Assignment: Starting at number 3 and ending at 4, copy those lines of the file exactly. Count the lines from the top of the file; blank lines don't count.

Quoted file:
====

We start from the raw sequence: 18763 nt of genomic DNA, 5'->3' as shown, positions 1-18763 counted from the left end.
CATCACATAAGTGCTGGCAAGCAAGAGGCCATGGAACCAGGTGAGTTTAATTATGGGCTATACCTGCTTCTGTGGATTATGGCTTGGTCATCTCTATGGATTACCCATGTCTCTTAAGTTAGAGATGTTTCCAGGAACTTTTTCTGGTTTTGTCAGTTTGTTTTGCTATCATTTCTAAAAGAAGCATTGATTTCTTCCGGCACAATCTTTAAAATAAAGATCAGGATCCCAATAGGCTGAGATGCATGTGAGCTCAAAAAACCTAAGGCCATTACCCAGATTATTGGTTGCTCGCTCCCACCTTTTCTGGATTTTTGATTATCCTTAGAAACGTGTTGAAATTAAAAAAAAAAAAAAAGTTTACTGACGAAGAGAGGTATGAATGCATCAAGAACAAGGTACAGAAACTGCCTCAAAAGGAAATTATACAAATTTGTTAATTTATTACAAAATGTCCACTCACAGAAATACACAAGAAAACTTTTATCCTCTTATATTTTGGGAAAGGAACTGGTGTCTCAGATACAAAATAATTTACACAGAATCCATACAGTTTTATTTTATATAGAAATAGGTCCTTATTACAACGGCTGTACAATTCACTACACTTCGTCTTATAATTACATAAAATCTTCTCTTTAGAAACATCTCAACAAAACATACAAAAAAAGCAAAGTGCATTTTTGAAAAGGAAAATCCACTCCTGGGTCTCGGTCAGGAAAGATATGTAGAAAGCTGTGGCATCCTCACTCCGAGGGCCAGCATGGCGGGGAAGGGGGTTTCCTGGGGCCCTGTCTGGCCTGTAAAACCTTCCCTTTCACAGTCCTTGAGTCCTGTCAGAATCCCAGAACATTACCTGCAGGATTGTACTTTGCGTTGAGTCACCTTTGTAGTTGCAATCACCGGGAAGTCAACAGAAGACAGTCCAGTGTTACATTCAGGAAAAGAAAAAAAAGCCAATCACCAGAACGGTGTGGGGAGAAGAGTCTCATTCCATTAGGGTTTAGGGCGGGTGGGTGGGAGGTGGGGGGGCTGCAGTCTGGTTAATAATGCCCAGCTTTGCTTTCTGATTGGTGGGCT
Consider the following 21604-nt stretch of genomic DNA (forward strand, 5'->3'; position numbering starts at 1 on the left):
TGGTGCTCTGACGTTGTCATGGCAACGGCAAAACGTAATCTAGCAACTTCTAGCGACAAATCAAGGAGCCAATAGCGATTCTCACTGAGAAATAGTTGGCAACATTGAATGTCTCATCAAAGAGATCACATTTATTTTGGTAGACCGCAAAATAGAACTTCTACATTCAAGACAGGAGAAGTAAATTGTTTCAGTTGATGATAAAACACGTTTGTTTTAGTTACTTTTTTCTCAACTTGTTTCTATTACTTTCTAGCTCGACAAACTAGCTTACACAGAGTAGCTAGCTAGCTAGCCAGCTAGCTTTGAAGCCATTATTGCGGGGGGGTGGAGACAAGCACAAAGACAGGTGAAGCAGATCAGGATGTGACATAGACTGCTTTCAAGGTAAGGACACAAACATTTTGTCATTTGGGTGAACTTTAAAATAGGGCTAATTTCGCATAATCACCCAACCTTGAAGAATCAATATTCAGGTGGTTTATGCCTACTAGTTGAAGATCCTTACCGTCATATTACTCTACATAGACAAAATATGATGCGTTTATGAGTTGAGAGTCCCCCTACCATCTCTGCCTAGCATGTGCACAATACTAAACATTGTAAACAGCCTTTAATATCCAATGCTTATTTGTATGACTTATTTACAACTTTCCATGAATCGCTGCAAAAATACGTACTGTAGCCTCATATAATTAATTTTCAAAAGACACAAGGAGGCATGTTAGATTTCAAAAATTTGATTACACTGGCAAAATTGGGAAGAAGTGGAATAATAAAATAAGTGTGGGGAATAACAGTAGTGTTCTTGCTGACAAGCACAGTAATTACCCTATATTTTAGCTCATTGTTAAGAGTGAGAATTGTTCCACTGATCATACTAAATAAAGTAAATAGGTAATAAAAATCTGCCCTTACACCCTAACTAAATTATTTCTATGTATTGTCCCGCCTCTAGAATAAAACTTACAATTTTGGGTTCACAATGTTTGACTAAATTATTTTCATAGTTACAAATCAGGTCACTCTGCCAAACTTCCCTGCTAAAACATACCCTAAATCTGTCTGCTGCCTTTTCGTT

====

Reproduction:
Consider the following 21604-nt stretch of genomic DNA (forward strand, 5'->3'; position numbering starts at 1 on the left):
TGGTGCTCTGACGTTGTCATGGCAACGGCAAAACGTAATCTAGCAACTTCTAGCGACAAATCAAGGAGCCAATAGCGATTCTCACTGAGAAATAGTTGGCAACATTGAATGTCTCATCAAAGAGATCACATTTATTTTGGTAGACCGCAAAATAGAACTTCTACATTCAAGACAGGAGAAGTAAATTGTTTCAGTTGATGATAAAACACGTTTGTTTTAGTTACTTTTTTCTCAACTTGTTTCTATTACTTTCTAGCTCGACAAACTAGCTTACACAGAGTAGCTAGCTAGCTAGCCAGCTAGCTTTGAAGCCATTATTGCGGGGGGGTGGAGACAAGCACAAAGACAGGTGAAGCAGATCAGGATGTGACATAGACTGCTTTCAAGGTAAGGACACAAACATTTTGTCATTTGGGTGAACTTTAAAATAGGGCTAATTTCGCATAATCACCCAACCTTGAAGAATCAATATTCAGGTGGTTTATGCCTACTAGTTGAAGATCCTTACCGTCATATTACTCTACATAGACAAAATATGATGCGTTTATGAGTTGAGAGTCCCCCTACCATCTCTGCCTAGCATGTGCACAATACTAAACATTGTAAACAGCCTTTAATATCCAATGCTTATTTGTATGACTTATTTACAACTTTCCATGAATCGCTGCAAAAATACGTACTGTAGCCTCATATAATTAATTTTCAAAAGACACAAGGAGGCATGTTAGATTTCAAAAATTTGATTACACTGGCAAAATTGGGAAGAAGTGGAATAATAAAATAAGTGTGGGGAATAACAGTAGTGTTCTTGCTGACAAGCACAGTAATTACCCTATATTTTAGCTCATTGTTAAGAGTGAGAATTGTTCCACTGATCATACTAAATAAAGTAAATAGGTAATAAAAATCTGCCCTTACACCCTAACTAAATTATTTCTATGTATTGTCCCGCCTCTAGAATAAAACTTACAATTTTGGGTTCACAATGTTTGACTAAATTATTTTCATAGTTACAAATCAGGTCACTCTGCCAAACTTCCCTGCTAAAACATACCCTAAATCTGTCTGCTGCCTTTTCGTT